Make a scale drawing of Earth and show Earth's atmosphere and the heights of various satellite orbits.

  1. Ask students to estimate how high above the Earth the Space Shuttle, the Mir Russian Space Station, and satellites that beam cable television to us must orbit. Record their estimates and compare them later to the figures.
  2. Have students draw the curve of the Earth at one corner of a piece of paper and decide on a scale for their picture (i.e., 1 cm = 100 miles).
  3. Use a ruler and scale to show these relative distances:
Troposphere ground to 6 miles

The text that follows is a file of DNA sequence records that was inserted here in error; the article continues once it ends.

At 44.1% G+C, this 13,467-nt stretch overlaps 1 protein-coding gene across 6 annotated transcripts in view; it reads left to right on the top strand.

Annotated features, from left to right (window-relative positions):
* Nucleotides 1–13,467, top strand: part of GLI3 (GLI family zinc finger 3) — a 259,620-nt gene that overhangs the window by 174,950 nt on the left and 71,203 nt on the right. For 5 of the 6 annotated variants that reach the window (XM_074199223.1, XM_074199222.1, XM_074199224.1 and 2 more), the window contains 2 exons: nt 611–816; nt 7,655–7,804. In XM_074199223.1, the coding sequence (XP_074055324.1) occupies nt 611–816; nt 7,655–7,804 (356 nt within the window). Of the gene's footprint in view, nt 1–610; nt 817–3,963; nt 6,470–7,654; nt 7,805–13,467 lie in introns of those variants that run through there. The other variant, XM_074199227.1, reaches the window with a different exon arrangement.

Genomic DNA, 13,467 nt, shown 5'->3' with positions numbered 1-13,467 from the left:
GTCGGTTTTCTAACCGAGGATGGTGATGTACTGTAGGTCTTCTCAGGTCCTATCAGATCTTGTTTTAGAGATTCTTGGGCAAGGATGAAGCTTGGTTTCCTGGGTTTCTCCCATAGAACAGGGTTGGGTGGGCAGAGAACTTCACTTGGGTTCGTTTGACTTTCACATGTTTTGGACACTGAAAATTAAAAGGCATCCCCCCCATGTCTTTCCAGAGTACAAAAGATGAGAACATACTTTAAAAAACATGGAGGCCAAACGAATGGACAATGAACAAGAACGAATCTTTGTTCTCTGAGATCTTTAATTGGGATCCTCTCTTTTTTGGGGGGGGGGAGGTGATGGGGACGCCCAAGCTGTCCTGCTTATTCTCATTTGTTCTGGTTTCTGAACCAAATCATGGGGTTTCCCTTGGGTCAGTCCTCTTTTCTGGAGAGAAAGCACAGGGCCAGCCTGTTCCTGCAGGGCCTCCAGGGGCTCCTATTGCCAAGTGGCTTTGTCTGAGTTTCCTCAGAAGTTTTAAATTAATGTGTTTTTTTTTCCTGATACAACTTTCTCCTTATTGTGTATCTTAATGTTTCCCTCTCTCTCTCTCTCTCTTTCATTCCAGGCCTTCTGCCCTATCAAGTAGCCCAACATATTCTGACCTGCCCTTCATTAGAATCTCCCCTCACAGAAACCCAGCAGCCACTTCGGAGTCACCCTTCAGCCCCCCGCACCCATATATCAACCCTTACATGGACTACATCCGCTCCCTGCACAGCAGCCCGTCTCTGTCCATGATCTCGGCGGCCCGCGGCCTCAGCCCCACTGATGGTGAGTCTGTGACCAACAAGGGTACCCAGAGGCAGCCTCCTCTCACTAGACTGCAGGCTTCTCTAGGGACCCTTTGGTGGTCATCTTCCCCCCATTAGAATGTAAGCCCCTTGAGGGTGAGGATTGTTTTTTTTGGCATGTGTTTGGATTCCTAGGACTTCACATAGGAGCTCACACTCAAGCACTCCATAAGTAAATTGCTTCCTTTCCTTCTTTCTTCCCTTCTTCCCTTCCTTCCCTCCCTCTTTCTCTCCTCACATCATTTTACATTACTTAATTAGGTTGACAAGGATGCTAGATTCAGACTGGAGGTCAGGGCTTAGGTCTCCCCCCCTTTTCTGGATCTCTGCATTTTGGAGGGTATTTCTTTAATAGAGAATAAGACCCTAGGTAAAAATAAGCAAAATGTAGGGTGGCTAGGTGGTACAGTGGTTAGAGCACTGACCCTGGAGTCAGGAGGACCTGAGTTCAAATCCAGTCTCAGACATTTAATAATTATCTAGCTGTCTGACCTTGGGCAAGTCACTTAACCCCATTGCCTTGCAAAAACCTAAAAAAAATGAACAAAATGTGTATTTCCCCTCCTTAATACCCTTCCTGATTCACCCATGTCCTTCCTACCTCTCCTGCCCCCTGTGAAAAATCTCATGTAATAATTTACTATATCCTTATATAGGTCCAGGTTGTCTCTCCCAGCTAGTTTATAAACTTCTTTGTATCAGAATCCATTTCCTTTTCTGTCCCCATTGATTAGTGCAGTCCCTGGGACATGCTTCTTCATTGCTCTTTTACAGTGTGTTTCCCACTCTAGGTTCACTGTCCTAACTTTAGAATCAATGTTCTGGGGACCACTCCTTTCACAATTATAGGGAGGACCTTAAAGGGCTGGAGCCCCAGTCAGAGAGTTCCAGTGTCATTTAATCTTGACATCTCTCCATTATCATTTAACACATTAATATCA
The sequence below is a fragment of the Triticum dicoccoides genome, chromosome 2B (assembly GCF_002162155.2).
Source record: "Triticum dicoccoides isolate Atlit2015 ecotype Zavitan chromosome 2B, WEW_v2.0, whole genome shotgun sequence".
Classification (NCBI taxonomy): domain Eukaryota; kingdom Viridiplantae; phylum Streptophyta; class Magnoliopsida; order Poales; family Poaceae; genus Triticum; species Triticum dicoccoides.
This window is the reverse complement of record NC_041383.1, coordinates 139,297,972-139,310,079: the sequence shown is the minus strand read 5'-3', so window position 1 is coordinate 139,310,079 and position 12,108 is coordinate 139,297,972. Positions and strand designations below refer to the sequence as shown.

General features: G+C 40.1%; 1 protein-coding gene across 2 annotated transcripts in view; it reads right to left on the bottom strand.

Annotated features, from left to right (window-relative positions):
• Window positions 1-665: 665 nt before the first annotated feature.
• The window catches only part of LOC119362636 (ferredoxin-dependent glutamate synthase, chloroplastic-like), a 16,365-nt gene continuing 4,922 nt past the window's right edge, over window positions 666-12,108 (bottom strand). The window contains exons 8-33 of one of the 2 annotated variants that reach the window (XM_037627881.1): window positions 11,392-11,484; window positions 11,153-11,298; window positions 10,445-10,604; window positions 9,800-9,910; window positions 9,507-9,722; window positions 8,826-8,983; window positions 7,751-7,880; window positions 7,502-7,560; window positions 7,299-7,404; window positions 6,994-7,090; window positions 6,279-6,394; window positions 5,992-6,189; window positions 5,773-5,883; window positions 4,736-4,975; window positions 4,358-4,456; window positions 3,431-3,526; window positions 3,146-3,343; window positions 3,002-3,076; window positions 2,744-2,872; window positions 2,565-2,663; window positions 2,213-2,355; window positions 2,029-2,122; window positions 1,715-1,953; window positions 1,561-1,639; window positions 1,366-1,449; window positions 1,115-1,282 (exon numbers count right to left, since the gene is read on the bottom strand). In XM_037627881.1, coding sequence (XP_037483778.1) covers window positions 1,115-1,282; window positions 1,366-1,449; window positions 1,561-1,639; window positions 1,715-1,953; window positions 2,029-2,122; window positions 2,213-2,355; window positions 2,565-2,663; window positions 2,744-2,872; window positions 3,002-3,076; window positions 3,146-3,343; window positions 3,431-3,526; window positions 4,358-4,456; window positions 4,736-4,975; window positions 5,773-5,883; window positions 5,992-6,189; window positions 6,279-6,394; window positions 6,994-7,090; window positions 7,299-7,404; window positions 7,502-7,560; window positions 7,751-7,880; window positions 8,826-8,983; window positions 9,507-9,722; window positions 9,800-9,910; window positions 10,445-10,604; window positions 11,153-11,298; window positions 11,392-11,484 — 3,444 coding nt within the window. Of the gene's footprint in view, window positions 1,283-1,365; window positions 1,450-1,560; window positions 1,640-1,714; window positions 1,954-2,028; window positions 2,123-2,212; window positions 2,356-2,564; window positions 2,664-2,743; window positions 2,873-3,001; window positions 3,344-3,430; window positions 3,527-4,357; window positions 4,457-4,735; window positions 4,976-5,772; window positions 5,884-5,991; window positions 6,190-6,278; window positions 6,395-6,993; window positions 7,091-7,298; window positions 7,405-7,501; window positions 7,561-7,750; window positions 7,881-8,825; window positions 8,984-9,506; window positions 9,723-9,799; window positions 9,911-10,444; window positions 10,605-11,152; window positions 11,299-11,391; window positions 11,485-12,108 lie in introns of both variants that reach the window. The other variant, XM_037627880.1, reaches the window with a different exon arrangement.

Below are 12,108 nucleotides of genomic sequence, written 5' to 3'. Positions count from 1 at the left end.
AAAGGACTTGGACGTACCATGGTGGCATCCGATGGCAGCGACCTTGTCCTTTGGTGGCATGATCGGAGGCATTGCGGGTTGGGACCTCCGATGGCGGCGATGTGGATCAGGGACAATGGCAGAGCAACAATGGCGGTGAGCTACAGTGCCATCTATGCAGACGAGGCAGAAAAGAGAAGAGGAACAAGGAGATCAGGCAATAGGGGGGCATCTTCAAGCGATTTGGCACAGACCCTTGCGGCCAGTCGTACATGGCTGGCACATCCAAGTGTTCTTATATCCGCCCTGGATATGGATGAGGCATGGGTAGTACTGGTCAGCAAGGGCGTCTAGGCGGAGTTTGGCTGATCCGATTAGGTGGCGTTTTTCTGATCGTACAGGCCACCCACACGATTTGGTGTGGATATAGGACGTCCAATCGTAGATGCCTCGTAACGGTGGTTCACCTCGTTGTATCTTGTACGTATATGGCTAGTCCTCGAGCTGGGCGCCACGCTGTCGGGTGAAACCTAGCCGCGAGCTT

Stratosphere 6 miles-50 miles
Ionosphere 50-300 miles
Exosphere 300-600 miles
Space Shuttle 150 miles
Other manned spacecraft 90-300 miles
Earth-observing satellites 500 miles
Navigational satellites 6,200-13,000 miles
Geostationary satellites 22,000 miles
Moon 238,857 miles
  1. Instead of drawing on paper, this activity can be done as a three-dimensional model. Use string to suspend a paper model of Earth and its satellites. Hang them from the ceiling at relative distances apart (i.e., 1 inch=10 miles). Earth's diameter is 8,000 miles.
  2. For younger students draw a picture of Earth and add the following:
Height of the atmosphere 50 miles
Space Shuttle 150 miles
Low earth orbits 350 miles
Geostationary satellites (GOES) 22,000 miles

Materials

  • Long roll of poster paper
  • crayons
  • marker
  • rulers or tape measure
  • compass for drawing circles. For larger circles, you will need to tie a string to a pencil and secure the other end to a piece of chalk as a pivot point.